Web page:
"Calling them out"

  • By Joel Ceausu The Suburban

Joel DeBellefeuille is appalled.
A hole in the fence at Confederation Park and the veritable jungle of overgrown weeds and bramble are left to linger as if nobody sees them, says the NDG resident. “It is so blatantly obvious…” he laughs, “a new park sign affixed to the same fence with a massive hole.”
A council candidate in Loyola for Mouvement Montréal, he's not talking about campaigning or politics. He's talking lawn care and putting the city on notice that it is in default of their obligations under the Montreal Charter of Rights and Responsibilities, something he lays out in a letter to the borough.
He says CDN-NDG has failed to adhere to four Charter articles which outline the city's obligation to provide citizens with fairly apportioned, high-quality parks and facilities, ensure measures for security and parks and more. After a similar letter prompted rapid reaction by the city to clean up a neglected and unsafe city-owned property on Walkley, he was asked by local runners to try it for Confederation Park.
“Someone hung a brand-new sign on a ripped fence, and the shrubbery looks like the city is malnourished in terms of funding. Cutting grass and leaving the weeds to go unchecked is like going to a car wash and they only wash your windows.” He says ignoring the overgrown weeds, “which have become like small trees with thick stalks,” is purposeful neglect and suggests it's a cost-saving measure. “It's atrocious. It's unacceptable.”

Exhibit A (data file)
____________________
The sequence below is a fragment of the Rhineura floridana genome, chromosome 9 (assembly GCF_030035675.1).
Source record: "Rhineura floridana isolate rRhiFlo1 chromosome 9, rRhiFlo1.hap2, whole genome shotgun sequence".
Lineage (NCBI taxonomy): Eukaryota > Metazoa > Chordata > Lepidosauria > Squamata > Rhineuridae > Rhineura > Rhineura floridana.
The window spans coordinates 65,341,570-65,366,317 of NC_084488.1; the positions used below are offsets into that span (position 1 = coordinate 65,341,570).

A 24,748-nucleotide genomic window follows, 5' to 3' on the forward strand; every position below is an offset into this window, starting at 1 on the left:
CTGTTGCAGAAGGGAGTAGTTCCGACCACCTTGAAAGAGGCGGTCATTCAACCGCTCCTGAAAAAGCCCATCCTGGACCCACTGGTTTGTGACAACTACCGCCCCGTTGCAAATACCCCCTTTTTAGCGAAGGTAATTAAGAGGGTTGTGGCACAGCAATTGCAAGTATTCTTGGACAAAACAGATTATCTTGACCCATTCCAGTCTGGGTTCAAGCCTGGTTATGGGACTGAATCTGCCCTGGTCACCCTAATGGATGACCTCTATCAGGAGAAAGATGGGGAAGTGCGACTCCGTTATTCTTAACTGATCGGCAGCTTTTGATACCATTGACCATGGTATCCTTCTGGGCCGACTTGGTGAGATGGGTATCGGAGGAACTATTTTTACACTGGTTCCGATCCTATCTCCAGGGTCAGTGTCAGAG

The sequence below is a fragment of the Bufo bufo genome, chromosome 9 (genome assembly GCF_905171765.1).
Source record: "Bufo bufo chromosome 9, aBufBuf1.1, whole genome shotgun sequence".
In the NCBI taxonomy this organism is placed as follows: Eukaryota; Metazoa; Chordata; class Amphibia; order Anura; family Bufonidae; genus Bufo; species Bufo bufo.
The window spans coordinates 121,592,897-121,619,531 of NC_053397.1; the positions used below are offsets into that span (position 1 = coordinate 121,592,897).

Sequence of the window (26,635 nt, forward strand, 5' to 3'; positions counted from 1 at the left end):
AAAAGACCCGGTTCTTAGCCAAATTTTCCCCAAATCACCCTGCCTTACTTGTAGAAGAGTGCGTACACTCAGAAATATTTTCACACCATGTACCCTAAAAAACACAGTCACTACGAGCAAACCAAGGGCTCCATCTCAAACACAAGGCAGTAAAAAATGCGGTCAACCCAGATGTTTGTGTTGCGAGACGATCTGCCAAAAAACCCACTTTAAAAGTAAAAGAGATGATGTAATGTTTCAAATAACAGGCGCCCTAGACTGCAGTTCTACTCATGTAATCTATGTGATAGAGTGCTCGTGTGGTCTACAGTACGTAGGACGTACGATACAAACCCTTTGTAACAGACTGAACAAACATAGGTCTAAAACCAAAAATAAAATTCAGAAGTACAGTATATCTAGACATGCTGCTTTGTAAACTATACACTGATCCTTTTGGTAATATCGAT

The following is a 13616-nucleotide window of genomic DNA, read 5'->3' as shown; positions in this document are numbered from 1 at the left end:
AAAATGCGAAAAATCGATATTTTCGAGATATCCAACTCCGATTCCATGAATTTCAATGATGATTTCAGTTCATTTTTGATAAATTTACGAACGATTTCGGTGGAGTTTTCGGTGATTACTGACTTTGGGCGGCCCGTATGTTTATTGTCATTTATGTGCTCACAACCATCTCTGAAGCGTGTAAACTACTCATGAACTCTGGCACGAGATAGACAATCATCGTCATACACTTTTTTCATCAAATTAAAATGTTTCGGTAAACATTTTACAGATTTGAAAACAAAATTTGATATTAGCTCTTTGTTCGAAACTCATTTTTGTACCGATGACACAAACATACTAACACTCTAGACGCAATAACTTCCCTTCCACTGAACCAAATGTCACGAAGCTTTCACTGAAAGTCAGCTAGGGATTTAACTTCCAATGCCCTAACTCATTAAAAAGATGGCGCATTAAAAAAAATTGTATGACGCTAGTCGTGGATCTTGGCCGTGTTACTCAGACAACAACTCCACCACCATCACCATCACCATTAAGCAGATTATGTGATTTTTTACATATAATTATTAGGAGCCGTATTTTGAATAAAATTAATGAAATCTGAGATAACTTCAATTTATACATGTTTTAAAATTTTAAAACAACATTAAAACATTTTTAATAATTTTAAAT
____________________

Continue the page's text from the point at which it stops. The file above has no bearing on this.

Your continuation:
Montreal’s 15-year-old citizens charter is a social contract he says, the forward reading in part: “It is for all intents and purposes a social contract that calls for the concrete commitment of Montréal and its entire personnel to the ongoing improvement of public services.”
“I’m calling them out on it. Abide by it or be called out on it. In his letter to Borough Mayor Sue Montgomery et al, he says by failing to provide simple lawn care and maintenance to the park the city has failed not only itself but residents too. “There is clear evidence and visible neglect to the park grounds, resulting in an absolute breach of the Montreal Charter of Rights & Responsibilities by the borough, as it is very apparent that this particular park is not “high-quality,” adding “The city has failed to provide adequate security with proper gating that locks access to the race track or proper lighting to illuminate the area that works” and suggests holes and ripped fencing are hazardous to children and small animals.
He gave the borough 10 days to resolve the issues, after which he “will have no choice but to file a complaint with the Montreal Ombudsman…” 
Borough Mayor Sue Montgomery did not respond to request for comment before press time.

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